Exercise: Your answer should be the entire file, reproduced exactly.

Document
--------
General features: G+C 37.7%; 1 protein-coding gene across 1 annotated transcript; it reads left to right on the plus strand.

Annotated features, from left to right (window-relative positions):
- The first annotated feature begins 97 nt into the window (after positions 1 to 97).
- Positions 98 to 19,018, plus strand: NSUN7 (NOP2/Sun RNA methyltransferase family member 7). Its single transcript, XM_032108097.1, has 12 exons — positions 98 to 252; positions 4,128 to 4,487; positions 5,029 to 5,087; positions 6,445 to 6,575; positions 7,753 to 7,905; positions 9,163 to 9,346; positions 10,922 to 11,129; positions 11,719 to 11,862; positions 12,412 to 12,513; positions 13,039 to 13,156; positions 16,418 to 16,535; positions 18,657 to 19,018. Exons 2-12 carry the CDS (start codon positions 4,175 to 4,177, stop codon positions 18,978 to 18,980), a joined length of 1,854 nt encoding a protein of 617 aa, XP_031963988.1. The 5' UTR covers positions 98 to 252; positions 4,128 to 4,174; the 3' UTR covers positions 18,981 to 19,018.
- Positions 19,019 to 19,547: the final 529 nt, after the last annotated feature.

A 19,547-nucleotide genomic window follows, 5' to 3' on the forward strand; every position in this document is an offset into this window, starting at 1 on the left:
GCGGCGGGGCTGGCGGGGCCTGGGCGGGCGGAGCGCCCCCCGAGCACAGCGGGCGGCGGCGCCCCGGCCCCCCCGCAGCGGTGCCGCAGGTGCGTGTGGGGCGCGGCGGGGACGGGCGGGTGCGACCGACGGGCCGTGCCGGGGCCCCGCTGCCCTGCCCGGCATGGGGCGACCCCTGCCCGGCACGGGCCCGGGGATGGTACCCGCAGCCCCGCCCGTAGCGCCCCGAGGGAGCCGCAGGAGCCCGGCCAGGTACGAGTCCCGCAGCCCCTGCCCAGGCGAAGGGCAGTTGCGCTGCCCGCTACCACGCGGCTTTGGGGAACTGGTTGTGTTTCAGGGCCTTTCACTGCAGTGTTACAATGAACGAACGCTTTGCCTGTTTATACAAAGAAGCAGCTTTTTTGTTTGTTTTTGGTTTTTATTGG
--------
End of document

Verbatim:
General features: G+C 37.7%; 1 protein-coding gene across 1 annotated transcript; it reads left to right on the plus strand.

Annotated features, from left to right (window-relative positions):
- The first annotated feature begins 97 nt into the window (after positions 1 to 97).
- Positions 98 to 19,018, plus strand: NSUN7 (NOP2/Sun RNA methyltransferase family member 7). Its single transcript, XM_032108097.1, has 12 exons — positions 98 to 252; positions 4,128 to 4,487; positions 5,029 to 5,087; positions 6,445 to 6,575; positions 7,753 to 7,905; positions 9,163 to 9,346; positions 10,922 to 11,129; positions 11,719 to 11,862; positions 12,412 to 12,513; positions 13,039 to 13,156; positions 16,418 to 16,535; positions 18,657 to 19,018. Exons 2-12 carry the CDS (start codon positions 4,175 to 4,177, stop codon positions 18,978 to 18,980), a joined length of 1,854 nt encoding a protein of 617 aa, XP_031963988.1. The 5' UTR covers positions 98 to 252; positions 4,128 to 4,174; the 3' UTR covers positions 18,981 to 19,018.
- Positions 19,019 to 19,547: the final 529 nt, after the last annotated feature.

A 19,547-nucleotide genomic window follows, 5' to 3' on the forward strand; every position in this document is an offset into this window, starting at 1 on the left:
GCGGCGGGGCTGGCGGGGCCTGGGCGGGCGGAGCGCCCCCCGAGCACAGCGGGCGGCGGCGCCCCGGCCCCCCCGCAGCGGTGCCGCAGGTGCGTGTGGGGCGCGGCGGGGACGGGCGGGTGCGACCGACGGGCCGTGCCGGGGCCCCGCTGCCCTGCCCGGCATGGGGCGACCCCTGCCCGGCACGGGCCCGGGGATGGTACCCGCAGCCCCGCCCGTAGCGCCCCGAGGGAGCCGCAGGAGCCCGGCCAGGTACGAGTCCCGCAGCCCCTGCCCAGGCGAAGGGCAGTTGCGCTGCCCGCTACCACGCGGCTTTGGGGAACTGGTTGTGTTTCAGGGCCTTTCACTGCAGTGTTACAATGAACGAACGCTTTGCCTGTTTATACAAAGAAGCAGCTTTTTTGTTTGTTTTTGGTTTTTATTGG